They Boldly Went is a tumblr dedicated to Star Trek: The Original Series, featuring photos, videos, art, books, reference material, comics and very (very) occasional looks at the reimagining helmed by J.J. Abrams and company. We welcome questions and do our best to answer them.

It is maintained by Kevin Church, who writes comics, occasionally talks about other people's work, takes pictures and does internet marketing for hire.

He is on Twitter (and Facebook, but he doesn't particularly like it, so don't stalk him.)

In addition to They Boldly Went, Kevin also maintains the Agreeable Comics tumblr, which acts as an adjunct to his small publishing concern and Disco Potential, which focuses on disco, house and synthpop music.

If you enjoy this blog, you may wish to check out Boldly Gone, an irregularly-updated Star Trek webcomic, written by Kevin and drawn by Bruce McCorkindale.

(Yes, Kevin likes talking about himself in the third person.)
In November of 1980, Bennett wrote his first outline for a Star Trek sequel, War of the Generations. While en route to a rebellion on a Federation world, the Enterprise rescues a woman that Admiral Kirk had once been in love with and discovers that their son (whom he had no idea existed) was one of the rebel leaders. He arrives at the planet and is promptly captured and sentenced to death by his progeny before the audience learns that the mastermind behind the whole planetary conflagration is Khan.

Once Khan’s identity and motives are revealed, Kirk and his son team up against the genetically augmented leader and after defeating him, the younger man joins the crew of the Enterprise. 

While War of the Generations bears almost no resemblance to the final movie, some themes and elements were carried through multiple drafts: Kirk met a son he never knew, Spock was preoccupied with death and McCoy had feelings for a younger woman — someone who had made it clear that she was also interested in the doctor.

In November of 1980, Bennett wrote his first outline for a Star Trek sequel, War of the Generations. While en route to a rebellion on a Federation world, the Enterprise rescues a woman that Admiral Kirk had once been in love with and discovers that their son (whom he had no idea existed) was one of the rebel leaders. He arrives at the planet and is promptly captured and sentenced to death by his progeny before the audience learns that the mastermind behind the whole planetary conflagration is Khan.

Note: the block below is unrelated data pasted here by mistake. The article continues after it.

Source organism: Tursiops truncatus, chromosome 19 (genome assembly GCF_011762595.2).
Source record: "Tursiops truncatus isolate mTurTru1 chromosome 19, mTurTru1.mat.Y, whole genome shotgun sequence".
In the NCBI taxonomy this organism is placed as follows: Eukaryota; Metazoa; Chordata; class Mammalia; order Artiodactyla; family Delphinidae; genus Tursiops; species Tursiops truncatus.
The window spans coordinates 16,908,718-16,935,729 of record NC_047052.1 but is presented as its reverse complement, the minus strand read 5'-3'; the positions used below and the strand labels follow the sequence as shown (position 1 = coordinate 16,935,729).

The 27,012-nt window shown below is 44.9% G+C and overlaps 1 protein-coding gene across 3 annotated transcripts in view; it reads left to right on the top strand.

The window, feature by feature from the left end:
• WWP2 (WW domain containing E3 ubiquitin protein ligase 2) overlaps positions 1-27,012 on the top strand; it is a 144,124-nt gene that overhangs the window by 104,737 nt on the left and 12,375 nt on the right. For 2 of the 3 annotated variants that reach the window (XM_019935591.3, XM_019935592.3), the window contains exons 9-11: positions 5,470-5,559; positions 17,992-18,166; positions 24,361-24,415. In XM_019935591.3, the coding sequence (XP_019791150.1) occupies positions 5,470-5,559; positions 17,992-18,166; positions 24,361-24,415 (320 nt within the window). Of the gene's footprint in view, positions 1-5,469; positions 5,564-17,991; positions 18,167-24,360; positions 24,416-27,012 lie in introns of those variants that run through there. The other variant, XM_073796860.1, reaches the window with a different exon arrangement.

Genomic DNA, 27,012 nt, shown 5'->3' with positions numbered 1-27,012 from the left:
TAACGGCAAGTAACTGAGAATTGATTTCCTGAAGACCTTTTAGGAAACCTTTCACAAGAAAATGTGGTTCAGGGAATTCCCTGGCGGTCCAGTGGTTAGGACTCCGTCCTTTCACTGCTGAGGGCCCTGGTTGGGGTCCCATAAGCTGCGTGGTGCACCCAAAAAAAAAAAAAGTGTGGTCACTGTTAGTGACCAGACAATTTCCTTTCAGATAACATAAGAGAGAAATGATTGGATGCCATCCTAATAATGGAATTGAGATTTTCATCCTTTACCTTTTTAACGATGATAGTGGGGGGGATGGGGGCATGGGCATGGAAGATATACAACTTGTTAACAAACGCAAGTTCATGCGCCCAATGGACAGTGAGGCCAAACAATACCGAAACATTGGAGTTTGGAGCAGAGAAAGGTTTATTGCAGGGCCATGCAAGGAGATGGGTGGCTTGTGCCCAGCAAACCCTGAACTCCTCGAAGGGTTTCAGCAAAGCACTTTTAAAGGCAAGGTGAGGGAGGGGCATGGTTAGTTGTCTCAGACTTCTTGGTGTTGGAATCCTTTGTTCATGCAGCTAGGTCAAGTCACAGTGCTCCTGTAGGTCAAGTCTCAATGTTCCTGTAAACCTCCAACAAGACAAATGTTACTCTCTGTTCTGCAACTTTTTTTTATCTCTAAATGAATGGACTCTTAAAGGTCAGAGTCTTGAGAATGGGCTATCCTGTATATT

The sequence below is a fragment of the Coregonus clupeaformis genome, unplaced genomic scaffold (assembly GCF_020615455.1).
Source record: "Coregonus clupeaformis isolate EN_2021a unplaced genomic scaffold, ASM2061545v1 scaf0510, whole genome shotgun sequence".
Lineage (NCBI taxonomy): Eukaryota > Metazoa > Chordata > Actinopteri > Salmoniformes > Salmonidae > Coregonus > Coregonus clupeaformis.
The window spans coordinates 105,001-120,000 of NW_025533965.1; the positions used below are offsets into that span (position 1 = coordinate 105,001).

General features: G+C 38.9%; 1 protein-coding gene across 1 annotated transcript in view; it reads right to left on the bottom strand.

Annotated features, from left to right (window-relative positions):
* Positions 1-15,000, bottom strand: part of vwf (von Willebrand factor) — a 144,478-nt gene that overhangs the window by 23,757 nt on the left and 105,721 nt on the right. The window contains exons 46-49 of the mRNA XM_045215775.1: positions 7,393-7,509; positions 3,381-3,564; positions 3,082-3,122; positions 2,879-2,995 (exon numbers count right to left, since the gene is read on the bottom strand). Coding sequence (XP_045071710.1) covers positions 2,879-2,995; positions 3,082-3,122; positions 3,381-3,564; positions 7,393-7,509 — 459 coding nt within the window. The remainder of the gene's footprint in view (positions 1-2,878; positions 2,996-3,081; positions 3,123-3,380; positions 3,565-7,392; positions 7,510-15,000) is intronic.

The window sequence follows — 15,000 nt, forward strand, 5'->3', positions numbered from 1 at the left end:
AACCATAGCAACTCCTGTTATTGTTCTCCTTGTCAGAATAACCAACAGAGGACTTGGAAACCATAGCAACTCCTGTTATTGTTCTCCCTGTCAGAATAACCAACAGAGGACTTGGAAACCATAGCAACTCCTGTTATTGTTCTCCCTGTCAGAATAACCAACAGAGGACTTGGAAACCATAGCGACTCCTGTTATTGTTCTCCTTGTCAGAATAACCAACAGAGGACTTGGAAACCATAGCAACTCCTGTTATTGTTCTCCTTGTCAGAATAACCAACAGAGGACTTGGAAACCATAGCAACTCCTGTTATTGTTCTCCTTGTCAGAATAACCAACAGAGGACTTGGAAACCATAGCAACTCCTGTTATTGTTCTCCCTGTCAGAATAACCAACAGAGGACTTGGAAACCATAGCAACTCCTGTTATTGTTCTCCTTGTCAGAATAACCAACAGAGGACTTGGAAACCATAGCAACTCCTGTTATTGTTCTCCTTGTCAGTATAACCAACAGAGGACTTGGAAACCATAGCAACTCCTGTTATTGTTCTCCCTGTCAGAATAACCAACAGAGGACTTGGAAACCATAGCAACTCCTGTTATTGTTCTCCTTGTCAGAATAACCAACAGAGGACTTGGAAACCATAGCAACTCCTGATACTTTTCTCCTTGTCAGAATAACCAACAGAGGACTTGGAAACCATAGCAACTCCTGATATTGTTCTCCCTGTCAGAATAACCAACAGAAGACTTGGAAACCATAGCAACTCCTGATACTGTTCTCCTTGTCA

Once Khan’s identity and motives are revealed, Kirk and his son team up against the genetically augmented leader and after defeating him, the younger man joins the crew of the Enterprise.

While War of the Generations bears almost no resemblance to the final movie, some themes and elements were carried through multiple drafts: Kirk met a son he never knew, Spock was preoccupied with death and McCoy had feelings for a younger woman — someone who had made it clear that she was also interested in the doctor.

theamazingindi:

'You need to read YOUR manga dude!' replied william shatner 

I don’t even know.

theamazingindi:

'You need to read YOUR manga dude!' replied william shatner 

I don’t even know.

(Source: anarcho-groke)

After Paramount Pictures rejected Gene Roddenberry’s initial proposal for Star Trek II (in which the Enterprise crew went back in time to ensure that John F. Kennedy’s assassination was not foiled by Klingons), the Great Bird was relegated to the rule of “executive consultant” and Paramount TV executive producer Harve Bennett was called in to right the ship. He was given an initial budget of just over $11m (around a third of what Star Trek: The Motion Picture's original budget had been) and told that there needed to be a Star Trek movie in theaters in the summer of 1982. In addition to the budget, though, Bennett had another consideration: despite making a ton of money, Star Trek: The Motion Picture was not viewed as very Trek by many fans and Paramount staffers and he was under instruction bring back some of the magic of the original series to the films.

The only problem with that was that he’d never seen an episode of Star Trek and his first exposure to the franchise had been the first movie, which he thought was ponderous and boring. He made up for this by getting a screening room on the Paramount lot and working his way through the series. That’s where he was introduced to Khan Noonien Singh and found something he felt the first movie had lacked and needed desperately: a villain.

Now he had to come up with the rest of the movie.

After Paramount Pictures rejected Gene Roddenberry’s initial proposal for Star Trek II (in which the Enterprise crew went back in time to ensure that John F. Kennedy’s assassination was not foiled by Klingons), the Great Bird was relegated to the rule of “executive consultant” and Paramount TV executive producer Harve Bennett was called in to right the ship. He was given an initial budget of just over $11m (around a third of what Star Trek: The Motion Picture's original budget had been) and told that there needed to be a Star Trek movie in theaters in the summer of 1982. In addition to the budget, though, Bennett had another consideration: despite making a ton of money, Star Trek: The Motion Picture was not viewed as very Trek by many fans and Paramount staffers and he was under instruction bring back some of the magic of the original series to the films.